Book Review: The Great Derangement

With the future state of the planet in question, Amitav Ghosh explores the roles of literature and history in terms of their place in the climate crisis in his book The Great Derangement. Ghosh, a fiction writer who has experienced climate catastrophes in South Asia, structures his argument in three parts: Stories, History, and Politics. Through the course of the three sections one thing is clear: we are all taking part in the Great Derangement because of societal conditioning and cultural ideology. Ghosh focuses on the conceptual question of how writing fails to connect with the nonhuman world and portends that the reason the human race is complicit in climate change is largely due in part to imperialism. He invokes a plethora of ill-fated evidence as to why the fate of the planet has been doomed thus far, but in the end, offers an oddly optimistic prediction of the future. 

By splitting the book up into three distinct sections, Ghosh covers a wide array of topics that all tie back to the fascination Westerners have with themselves and their progress. Ghosh begins with the section titled “Stories” in which he investigates the role of climate change in fiction. All too often works of fiction follow the so-called ‘moral adventure,’ something which John Updike heartily advocates, where the work focuses on a character as they traverse through the world, but the work does not engage with wider nonhuman elements of the story’s world. This idea is fostered by the expectations of contemporary culture and the “regularity of bourgeois life” that has become the norm in individualistic Western cultures. Readers are conditioned to expect a book to follow a character through a pivotal point in their life and see a significant change in their character by the end of the book. In short, books fail to engage the nonhuman world. The majority of fiction about climate change get lopped into the science fiction category, as if climate change is made up, intangible, and not relevant to the present day.

Perhaps the reason Ghosh is stuck on the idea that writers consistently write about individual adventures is because of the way in which society is structured. Western countries are unabashedly individualistic societies, and dare I say, selfish at heart. Everyone is concerned about their own advancement in life and how political policies impact them directly. Rather than considering the common good of communal or ecological worlds, it becomes difficult to think beyond one’s own narrow journey. Yet, individual efforts are not what will help save the planet. Collective action is what will prompt the biggest changes.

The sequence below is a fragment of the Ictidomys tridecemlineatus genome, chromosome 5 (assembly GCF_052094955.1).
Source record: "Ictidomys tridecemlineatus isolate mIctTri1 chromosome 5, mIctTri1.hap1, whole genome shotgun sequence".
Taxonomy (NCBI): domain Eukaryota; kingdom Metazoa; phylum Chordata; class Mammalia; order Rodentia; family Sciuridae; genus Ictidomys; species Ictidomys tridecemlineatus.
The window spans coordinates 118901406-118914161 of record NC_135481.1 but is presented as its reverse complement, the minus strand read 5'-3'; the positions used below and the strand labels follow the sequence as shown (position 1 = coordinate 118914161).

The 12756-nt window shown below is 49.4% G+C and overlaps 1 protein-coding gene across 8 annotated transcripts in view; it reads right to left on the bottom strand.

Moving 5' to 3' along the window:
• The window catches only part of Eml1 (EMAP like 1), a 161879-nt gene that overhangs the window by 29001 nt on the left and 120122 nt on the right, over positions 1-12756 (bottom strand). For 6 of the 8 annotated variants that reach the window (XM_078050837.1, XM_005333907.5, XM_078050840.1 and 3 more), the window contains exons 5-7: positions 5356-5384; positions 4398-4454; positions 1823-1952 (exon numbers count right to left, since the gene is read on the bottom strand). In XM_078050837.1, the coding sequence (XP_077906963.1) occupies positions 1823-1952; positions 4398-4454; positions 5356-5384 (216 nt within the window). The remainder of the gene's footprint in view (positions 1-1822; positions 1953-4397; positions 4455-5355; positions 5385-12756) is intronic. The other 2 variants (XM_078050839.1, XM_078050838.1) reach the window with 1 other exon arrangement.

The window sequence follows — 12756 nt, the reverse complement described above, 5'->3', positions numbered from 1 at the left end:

Ghosh argues that the West’s individualistic ideology stems from the ethnocentrism that arose during colonialism. The resounding empire and imperialism drive climate change. While Ghosh’s point has merit, and blaming colonialism has its place, the persistent selfishness of the West is what feeds capitalism today. The fascination with the idea of progress that is embedded in capitalism, something which Richard Powers grapples with in his book The Overstory, leads humans to actively destroy their environment solely for economic gain. As a result, capitalism is the hand that feeds environmental injustice in Asian and African countries and places them at a major disadvantage as the Earth continues to warm. While we cannot change the way imperialism played out, we can reshape how capitalism functions. 

Yet, after so much blaming and finger-pointing, Ghosh offers a rather optimistic ending. He expresses a hope that a future generation will “be able to transcend the isolation in which humanity was entrapped in the time of its derangement…rediscover their kinship with other beings…[to] find expression in a transformed and renewed art and literature” (Gosh 2017, 162). But will a new generation step up, or will they fall to the same practices as previous generations? After all, history tends to repeat itself.

The Great Derangement 
By Amitav Ghosh
University of Chicago Press

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